Ioto provides a simple and flexible method for efficiently generating dynamic responses that contain live device data for client HTTP requests.
This post is the third of a series on the Ioto embedded web server component and it discusses generating dynamic responses for Ioto requests.
The posts in the series are:
Using frameworks such as VueJS or React to implement embedded management applications is the preferred design pattern when creating embedded device management applications. In this approach, the device management task is divided into two parts - a UI/UX portion that runs in the browser, and a device-resident portion that provides data to the browser or mobile UI. As a result, the device agent with the embedded web server does not generate HTML pages; instead, the pages are dynamically generated in the browser, freeing the device agent to focus on providing pure data as needed to the management app or requestor. This approach is called the Single Page Application (SPA) design pattern.
When using Single Page Application design, it is necessary for the web server to render live data in order to feed the UI with device information. Typically, this is accomplished by accessing device APIs and dynamically rendering the information in a JSON formatted response.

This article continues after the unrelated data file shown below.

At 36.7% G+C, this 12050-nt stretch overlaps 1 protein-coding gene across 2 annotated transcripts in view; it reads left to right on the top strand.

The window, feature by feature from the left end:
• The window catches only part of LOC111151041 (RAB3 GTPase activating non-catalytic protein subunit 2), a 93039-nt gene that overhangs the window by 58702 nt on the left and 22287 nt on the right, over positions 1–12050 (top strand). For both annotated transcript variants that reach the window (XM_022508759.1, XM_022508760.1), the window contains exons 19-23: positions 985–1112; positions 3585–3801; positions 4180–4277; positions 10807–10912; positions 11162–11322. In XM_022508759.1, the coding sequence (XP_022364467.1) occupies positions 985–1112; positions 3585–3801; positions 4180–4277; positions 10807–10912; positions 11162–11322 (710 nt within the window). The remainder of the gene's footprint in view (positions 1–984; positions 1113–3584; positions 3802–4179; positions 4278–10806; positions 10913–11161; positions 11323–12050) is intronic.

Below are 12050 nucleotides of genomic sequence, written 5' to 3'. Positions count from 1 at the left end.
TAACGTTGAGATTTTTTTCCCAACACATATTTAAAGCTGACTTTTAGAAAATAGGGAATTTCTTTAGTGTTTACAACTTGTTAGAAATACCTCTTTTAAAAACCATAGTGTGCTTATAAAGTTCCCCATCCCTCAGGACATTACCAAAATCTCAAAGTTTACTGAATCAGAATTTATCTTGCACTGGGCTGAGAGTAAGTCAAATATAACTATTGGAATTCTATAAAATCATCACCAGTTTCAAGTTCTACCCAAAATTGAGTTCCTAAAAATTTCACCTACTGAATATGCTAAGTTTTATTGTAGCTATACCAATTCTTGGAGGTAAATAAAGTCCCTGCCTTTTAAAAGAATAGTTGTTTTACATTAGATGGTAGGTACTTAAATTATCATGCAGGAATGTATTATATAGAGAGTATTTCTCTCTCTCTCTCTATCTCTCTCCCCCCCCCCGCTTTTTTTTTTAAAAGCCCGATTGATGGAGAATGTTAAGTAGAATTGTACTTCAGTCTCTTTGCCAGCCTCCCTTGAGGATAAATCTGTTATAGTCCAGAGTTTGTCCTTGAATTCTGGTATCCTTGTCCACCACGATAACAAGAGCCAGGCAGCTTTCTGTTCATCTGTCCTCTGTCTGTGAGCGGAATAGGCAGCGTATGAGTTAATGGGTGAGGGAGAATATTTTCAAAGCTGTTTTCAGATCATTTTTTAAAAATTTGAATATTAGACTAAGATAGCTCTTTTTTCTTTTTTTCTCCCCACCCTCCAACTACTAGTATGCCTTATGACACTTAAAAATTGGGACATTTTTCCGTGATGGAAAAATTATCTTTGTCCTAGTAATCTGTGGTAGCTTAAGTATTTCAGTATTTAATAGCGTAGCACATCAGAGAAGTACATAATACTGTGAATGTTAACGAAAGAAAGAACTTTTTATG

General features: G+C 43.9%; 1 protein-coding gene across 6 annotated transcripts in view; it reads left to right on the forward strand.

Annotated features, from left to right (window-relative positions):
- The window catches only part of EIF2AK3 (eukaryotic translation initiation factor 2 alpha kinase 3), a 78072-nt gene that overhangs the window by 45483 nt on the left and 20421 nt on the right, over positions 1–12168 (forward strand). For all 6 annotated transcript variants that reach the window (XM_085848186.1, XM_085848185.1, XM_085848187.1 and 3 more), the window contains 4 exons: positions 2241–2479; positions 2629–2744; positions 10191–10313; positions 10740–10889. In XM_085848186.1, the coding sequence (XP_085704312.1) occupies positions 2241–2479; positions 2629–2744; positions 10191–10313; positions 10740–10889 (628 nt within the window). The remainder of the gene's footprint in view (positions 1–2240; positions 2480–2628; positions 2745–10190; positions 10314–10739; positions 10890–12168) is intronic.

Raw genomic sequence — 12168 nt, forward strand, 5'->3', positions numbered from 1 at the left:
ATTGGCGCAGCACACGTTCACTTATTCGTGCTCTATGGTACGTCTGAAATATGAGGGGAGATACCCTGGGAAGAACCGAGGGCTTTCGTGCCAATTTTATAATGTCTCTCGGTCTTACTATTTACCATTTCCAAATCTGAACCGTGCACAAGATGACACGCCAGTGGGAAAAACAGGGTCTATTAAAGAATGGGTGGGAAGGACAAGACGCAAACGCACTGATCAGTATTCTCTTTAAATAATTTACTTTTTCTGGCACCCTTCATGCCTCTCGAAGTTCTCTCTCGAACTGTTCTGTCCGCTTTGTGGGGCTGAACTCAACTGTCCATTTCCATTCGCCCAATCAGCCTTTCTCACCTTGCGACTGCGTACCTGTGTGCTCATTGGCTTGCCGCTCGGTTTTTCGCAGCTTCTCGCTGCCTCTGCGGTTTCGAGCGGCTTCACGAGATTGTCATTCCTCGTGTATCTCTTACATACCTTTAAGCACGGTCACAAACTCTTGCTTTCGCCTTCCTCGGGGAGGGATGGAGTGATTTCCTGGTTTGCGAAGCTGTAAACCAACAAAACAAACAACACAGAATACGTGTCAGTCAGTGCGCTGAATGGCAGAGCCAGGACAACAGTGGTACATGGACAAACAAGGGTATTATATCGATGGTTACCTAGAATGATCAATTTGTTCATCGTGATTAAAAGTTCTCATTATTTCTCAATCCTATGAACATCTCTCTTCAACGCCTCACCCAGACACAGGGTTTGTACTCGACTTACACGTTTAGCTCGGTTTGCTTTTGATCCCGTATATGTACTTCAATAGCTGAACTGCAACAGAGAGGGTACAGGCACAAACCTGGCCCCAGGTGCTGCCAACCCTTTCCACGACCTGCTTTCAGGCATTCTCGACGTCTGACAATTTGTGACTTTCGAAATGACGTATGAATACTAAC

The Ioto web server can generate dynamic responses via a Action Handlers that bind specific URLs to corresponding C functions. The action handler pattern is ideal for situations when you want to generate a dynamic response based on current device data or state.
Historically, web servers have used the CGI protocol and web frameworks like PHP or ESP to generate dynamic content. But these solutions are a poor fit for modern management applications that use SPA techniques. These frameworks consume considerable CPU and memory resources and are not the best approach for embedded devices. Further, they expose larger attack surfaces due to excess features that are not essential for embedded devices.
Ioto employs Action Routines that implement a direct binding from URLs to C functions, along with a flexible, non-blocking API that supports streaming. By utilizing a JSON parser engine and Fiber Coroutines, a significantly more straightforward and efficient solution is achieved. Compared to other web servers for embedded tasks, Ioto is both faster and more compact.
Action routines are registered by calling webAddAction in your extension code. This API takes a function to run and a corresponding URI prefix to bind to.
static void hello(Web *web)
webWrite(web, "Hello World\n", -1);
// Register the action
webAddAction(ioto->webHost, "/action/hello", hello);
The webAddAction call registers the hello C function to be invoked whenever the request URL matches the given prefix. In this case, if the URL begins with the string /action/hello, the request will invoke this action routine.
When invoked, request data is passed to the action routine and the action can generate or stream a response.
Read the previous post Extending Ioto with Custom Code to learn how to integrate your custom code and dynamic actions into Ioto.
Ioto provides a flexible, comprehensive API so you can fully tailor dynamic request responses.